Please vote for our pond project at Bodenham!
Monday 31st October 2016
We're delighted to be able to announce that a Herefordshire Wildlife Trust project to create a dipping pond at Bodenham has been selected as one of those which will receive a grant award of up to £12,000 from Tesco's Bags of Help initiative. Please help us to maximise the amount of the grant we'll be given by voting for the project.
How you can help
When shopping in Tesco stores in Hereford, customers will be given the opportunity to vote for their favourite project.
Voting in Tesco stores on who should receive the £12,000, £10,000 and £8,000 grant awards from run from 31 October to 13 November. Our project can be voted for Tesco stores of all sizes in Hereford so, when doing your shopping, please also remember to vote for the Family Pond Dipping Project at Bodenham Lake, to help us to hopefully achieve our goal of obtaining the £12,000 award. It's all in your hands!
About the award
Tesco has teamed up with Groundwork on its Bags of Help initiative in hundreds of regions across England and Wales. The scheme will see three community groups and projects in each of these regions awarded grants of £12,000, £10,000 and £8,000 – all raised from the 5p bag charge.
Bags of Help offers community groups and projects in each of Tesco’s 416 regions across the UK a share of revenue generated from the 5p charge levied on single-use carrier bags. The public will now vote in store from 31 October to 13 November on who should receive the £12,000, £10,000 and £8,000 awards. In total, there is over £12.5 million up for grabs.
A dipping pond was requested by the Queenswood and Bodenham Lake users who attended public consultation events held in a number of local community halls in the area and in nearby market towns. Further community consultation using online questionnaires and through questionnaires at events has confirmed that this is a popular idea much wanted by the community.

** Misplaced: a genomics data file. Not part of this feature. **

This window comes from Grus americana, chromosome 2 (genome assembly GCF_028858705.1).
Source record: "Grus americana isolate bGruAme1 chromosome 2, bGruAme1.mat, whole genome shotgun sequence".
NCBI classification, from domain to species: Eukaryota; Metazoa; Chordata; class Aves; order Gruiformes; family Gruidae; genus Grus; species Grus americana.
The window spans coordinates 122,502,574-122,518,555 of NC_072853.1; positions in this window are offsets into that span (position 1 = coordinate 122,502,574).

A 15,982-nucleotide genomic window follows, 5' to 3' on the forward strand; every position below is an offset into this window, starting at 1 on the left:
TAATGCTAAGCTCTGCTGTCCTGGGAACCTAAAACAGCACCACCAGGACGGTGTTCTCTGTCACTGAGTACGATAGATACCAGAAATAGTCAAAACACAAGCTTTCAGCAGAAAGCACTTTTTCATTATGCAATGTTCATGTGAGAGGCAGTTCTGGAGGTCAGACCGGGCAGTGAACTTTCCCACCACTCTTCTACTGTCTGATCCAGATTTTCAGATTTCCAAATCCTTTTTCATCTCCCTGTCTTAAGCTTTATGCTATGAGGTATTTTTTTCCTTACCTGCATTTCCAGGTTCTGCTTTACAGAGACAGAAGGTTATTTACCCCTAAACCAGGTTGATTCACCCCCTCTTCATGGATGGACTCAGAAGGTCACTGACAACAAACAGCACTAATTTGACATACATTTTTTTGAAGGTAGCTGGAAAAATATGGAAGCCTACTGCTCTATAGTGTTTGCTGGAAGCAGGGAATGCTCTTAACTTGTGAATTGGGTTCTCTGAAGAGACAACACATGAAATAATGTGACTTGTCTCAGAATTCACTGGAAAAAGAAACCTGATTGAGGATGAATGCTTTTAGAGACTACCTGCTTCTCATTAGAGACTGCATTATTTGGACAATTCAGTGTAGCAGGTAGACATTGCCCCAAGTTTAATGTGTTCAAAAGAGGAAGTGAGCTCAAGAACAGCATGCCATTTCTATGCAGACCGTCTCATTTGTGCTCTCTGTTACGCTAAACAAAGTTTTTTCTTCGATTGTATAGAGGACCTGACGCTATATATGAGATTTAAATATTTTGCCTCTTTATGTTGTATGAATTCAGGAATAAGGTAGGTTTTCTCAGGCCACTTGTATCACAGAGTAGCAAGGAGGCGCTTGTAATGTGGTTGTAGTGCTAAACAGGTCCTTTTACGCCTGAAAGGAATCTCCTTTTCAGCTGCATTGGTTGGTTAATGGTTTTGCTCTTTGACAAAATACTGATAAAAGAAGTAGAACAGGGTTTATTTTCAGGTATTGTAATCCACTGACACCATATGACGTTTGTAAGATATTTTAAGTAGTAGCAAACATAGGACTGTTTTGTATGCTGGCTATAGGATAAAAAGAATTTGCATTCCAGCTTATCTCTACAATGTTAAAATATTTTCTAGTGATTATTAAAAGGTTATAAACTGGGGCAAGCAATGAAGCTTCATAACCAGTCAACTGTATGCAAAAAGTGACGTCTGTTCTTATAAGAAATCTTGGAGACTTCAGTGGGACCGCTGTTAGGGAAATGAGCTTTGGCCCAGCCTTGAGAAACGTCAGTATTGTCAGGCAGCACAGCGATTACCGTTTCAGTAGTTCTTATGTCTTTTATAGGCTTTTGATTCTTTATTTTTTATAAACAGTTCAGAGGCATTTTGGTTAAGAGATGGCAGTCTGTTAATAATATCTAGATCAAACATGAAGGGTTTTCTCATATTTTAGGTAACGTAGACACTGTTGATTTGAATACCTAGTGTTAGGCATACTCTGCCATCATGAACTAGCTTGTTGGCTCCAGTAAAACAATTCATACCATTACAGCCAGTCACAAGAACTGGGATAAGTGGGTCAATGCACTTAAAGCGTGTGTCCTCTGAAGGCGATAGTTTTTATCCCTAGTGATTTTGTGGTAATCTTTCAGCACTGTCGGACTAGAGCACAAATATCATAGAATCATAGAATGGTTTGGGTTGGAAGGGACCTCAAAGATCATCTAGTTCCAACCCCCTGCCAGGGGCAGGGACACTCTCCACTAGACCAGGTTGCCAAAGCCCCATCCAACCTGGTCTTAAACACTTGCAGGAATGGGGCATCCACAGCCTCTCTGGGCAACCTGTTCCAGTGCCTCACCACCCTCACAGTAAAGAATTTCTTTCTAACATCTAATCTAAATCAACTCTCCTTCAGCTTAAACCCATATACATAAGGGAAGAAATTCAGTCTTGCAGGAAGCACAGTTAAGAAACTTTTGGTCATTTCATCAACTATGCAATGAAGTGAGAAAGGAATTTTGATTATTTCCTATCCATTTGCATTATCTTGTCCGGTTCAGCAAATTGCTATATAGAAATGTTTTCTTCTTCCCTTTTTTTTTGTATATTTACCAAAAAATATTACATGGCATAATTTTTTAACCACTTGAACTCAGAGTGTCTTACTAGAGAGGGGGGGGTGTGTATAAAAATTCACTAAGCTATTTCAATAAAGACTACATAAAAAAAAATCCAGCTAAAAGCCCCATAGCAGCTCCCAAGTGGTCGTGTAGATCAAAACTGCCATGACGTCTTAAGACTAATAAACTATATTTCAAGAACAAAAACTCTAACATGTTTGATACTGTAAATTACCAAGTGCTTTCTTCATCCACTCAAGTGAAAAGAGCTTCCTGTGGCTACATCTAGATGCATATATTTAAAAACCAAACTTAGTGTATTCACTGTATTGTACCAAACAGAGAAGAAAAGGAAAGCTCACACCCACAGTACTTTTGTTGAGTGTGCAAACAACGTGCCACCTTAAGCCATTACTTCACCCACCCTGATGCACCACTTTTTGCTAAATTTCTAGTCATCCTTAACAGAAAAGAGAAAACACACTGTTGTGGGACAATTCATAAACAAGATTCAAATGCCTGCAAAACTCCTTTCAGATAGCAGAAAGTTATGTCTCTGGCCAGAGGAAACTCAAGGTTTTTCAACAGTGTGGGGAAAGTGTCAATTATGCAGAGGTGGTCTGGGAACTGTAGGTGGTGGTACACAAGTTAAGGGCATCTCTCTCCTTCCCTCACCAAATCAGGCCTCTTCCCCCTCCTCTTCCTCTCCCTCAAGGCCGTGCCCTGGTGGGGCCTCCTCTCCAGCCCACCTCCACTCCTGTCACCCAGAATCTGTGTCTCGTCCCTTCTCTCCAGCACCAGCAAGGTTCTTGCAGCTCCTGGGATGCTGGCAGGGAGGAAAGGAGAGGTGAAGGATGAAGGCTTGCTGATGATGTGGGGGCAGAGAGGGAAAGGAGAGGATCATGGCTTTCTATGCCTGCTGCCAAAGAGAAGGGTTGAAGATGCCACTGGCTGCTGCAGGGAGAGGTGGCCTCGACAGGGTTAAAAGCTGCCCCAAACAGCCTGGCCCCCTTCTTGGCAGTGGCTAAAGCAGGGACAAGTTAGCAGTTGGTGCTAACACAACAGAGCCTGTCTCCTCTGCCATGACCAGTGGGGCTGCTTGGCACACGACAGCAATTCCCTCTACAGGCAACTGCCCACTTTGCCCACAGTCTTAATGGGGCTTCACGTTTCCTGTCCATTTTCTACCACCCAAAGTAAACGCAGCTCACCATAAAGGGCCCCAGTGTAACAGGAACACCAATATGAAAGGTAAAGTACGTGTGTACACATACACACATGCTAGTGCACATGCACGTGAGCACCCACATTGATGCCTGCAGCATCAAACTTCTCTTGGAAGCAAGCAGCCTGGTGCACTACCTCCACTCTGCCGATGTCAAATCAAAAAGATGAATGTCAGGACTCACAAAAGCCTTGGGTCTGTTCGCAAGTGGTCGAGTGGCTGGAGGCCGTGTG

Currently, the steep sides and depth of Bodenham Lake prevent children from being able to explore it. The minimum grant of £8,000 will enable us to create a new pond with a dipping platform which will allow children to dip their nets and identify a whole range of mini-beasts in the pond (from tadpoles to water scorpions!) in a safe manner. It will encourage families to spend quality time together, to learn about the local wildlife and to spend time outdoors together improving their health and wellbeing.
Once the pond has been created, we'll be able to organise outdoor fun and learning activities for everyone! The pond will be designed to be used by families, schools, community groups and will have full wheelchair access for people with disabilities.
Funds from Bags of Help will enable local people not only to visit the pond, but also to access it in a safe manner, with the support of staff. Staff working for the Wildlife Trust have a specialist knowledge and passion for local wildlife which they are keen to share.
The pond will create new, high quality habitats attracting a wide range of wildlife for the public to enjoy, including newts, dragonflies, bats and toads. The edges of the pond will be a perfect site for aquatic plants to grow, such as the beautiful yellow flag iris.
What could be additionally achieved with £10,000?
These additional funds would enable us to include a fence and two gates to surround the pond. This would make the pond area more visible to visitors and would promote safety. It would also enable staff leading school groups to ensure children stayed within the area making supervision easier. The fence would also discourage dogs from jumping in and disrupting the creatures that live there. The fence and gate would be made from locally sourced wood.
What more could be done with £12,000?
With a grant of £12,000, we would also be able to create “scrapes”, which are ribbons or pools of shallow water. Scrapes are very good environments for attracting wading birds (those that use their long legs to wade in shallow water and their long bills to search for invertebrates in mud), including lapwings and curlew, which are nationally threatened species, as well as invertebrates and aquatic plants.